How did you get where you are today? No, I’m not looking for your “self-made man” stories here. I don’t want to hear about the day you were discovered at the corner drug-store and became a star. I’m thinking more about the myriad of stories in your family’s past that caused a change in location, bringing new opportunities, and how you’ve made the best of them.
This is one of my Mom’s favorite angles when she researches family history. Why did a family move from Kentucky to California? Just look at the future generations it affected. In our family’s case, if my great grandmother had not moved herself and two small children that incredible distance to live near a brother who had already settled there, my grandfather and grandmother would never have met. My grandmother was there because her parents, both of German descent, had retired from the military at the Presidio. So, how in the world did I end up in Arkansas? That takes several more stories.
Perhaps even more telling, though, is what happens next. How do the children adapt and adjust when they are uprooted and replanted?
It must have been a huge culture shock for my Mom when she moved from the San Francisco bay area as a teenager to a farm in South Central Kansas. But, she says she loved the sunshine, and working outdoors. At the small town school she attended, she flourished, and was elected President of the Student Body before she graduated. No small feat for a girl in post WWII America.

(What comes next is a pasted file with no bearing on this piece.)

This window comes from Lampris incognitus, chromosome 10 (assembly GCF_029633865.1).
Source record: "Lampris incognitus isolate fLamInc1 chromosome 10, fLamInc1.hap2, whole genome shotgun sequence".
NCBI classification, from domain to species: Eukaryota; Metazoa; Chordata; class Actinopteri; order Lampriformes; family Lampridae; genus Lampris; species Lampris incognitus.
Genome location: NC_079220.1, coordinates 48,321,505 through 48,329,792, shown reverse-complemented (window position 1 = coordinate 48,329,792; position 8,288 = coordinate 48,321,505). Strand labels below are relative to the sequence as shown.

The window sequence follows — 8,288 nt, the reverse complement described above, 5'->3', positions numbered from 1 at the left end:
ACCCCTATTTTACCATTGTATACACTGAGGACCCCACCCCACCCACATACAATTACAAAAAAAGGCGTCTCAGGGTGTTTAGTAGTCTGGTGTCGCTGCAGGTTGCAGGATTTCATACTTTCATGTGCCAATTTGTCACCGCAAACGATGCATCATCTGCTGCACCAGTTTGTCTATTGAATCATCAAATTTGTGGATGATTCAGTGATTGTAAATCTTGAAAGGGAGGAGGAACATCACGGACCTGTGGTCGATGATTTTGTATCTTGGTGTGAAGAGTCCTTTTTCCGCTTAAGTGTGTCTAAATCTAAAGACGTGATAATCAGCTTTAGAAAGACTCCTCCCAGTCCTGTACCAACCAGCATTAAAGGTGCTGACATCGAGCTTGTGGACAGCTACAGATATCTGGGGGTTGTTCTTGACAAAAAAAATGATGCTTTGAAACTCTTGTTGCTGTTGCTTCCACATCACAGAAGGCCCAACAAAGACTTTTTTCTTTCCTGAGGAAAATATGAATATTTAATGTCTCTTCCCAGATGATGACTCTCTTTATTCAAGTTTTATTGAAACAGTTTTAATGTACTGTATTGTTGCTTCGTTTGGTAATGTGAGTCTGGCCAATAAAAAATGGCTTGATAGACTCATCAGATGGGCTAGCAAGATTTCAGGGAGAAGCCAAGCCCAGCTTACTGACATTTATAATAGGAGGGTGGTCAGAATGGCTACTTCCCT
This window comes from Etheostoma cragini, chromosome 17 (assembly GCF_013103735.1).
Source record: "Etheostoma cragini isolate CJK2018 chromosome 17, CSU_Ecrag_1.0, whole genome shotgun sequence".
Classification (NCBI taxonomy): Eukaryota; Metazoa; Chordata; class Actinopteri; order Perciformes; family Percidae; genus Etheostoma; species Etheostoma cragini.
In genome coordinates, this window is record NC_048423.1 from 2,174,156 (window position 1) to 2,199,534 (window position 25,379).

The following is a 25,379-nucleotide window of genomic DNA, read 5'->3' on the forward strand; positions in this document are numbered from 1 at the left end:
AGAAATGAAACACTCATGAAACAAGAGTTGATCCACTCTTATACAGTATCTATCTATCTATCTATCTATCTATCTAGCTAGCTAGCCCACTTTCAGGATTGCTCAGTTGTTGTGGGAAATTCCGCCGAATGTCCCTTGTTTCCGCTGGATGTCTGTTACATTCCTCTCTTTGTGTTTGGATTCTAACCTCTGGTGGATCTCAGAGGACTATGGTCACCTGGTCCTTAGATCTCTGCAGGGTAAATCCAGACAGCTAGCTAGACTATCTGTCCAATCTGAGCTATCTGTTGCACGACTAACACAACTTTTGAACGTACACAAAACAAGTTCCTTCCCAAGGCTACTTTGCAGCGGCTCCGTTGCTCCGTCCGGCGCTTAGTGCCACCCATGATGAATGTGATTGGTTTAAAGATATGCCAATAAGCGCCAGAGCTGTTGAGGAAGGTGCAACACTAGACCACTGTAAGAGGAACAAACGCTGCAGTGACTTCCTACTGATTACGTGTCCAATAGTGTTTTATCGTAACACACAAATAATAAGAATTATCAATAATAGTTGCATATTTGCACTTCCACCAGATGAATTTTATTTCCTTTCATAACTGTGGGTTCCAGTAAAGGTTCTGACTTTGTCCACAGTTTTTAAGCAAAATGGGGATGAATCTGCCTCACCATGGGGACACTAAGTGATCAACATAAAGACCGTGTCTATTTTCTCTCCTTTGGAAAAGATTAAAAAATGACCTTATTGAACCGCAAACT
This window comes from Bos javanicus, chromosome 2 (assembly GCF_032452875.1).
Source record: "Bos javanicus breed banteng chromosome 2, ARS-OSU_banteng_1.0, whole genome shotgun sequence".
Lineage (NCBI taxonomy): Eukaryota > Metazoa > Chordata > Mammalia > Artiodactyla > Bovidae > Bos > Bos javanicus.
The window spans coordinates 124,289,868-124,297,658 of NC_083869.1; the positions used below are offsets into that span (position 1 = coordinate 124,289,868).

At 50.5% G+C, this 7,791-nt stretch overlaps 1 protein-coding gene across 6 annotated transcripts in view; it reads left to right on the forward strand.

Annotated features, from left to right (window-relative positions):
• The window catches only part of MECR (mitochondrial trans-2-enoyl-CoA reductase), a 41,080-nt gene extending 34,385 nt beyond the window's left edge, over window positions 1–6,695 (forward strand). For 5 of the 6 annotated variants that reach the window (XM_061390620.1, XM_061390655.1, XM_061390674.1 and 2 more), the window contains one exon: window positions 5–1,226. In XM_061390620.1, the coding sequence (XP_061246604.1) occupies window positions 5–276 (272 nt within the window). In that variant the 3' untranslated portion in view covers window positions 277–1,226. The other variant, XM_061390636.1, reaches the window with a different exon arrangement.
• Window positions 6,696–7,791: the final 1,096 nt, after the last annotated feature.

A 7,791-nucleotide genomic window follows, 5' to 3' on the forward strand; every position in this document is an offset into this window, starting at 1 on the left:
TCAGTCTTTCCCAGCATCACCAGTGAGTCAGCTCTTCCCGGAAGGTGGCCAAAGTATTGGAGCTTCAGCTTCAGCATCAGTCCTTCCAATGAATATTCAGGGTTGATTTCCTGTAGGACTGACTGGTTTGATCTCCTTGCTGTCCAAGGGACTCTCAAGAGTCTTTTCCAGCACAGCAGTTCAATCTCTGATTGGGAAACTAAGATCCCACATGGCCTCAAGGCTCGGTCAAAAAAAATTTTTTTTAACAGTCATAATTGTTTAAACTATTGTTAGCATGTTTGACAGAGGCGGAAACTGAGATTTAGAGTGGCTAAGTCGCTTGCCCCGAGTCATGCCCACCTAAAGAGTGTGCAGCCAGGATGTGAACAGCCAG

In my job with the State of Arkansas, I’ve been privileged to work with people from Asia, South Africa, Eastern Europe. How difficult it must be to adapt to a country with strange customs, and a language that makes very little sense. Remarkably, many of these people speak better English than I do, though you must listen carefully at times to communicate well.
Once, my friend Kristina had a new chair in her office with the tag still attached. As I helped her remove it, I introduced her to Minnie Pearl, a legendary American icon remembered for the price tags that dangled from her hats. Imagine how strange that story must be to someone who’s never seen the Grand Ole Opry. But, there’s another example of someone who thrived in her environment. Miss Minnie was a great lady, both onstage, with her hilarious antics, and off, where Sarah Cannon was an incredible force for good in the Nashville community.
Sometimes, it’s not the choices our family makes, but our own that change our situation. When I was a little girl, I had two dreams. One was of a happy family with a mommy, daddy, and two or three kids. The other was to write stories. Very early, I found out that writing stories might not pay much, so I aimed at being a teacher and writing stories on the side. Little did I know that the happy family dream would come first, putting the teaching and writing goals on hold. But, today, I have three kids and four really grand kids, and I’m still in love with their really grand daddy. At work, I teach people to use computers, and the writing? … It’s coming along. It took a little while, and a much different route than I had anticipated, but hey, I’m blooming in my own way.
You still want to hear how our family tree made it from Kansas to Arkansas, and now has branches in Texas and Florida? Good. That means I still have stories to write. As springtime comes to the Ouachitas, enjoy your family gardens, wherever they may be planted.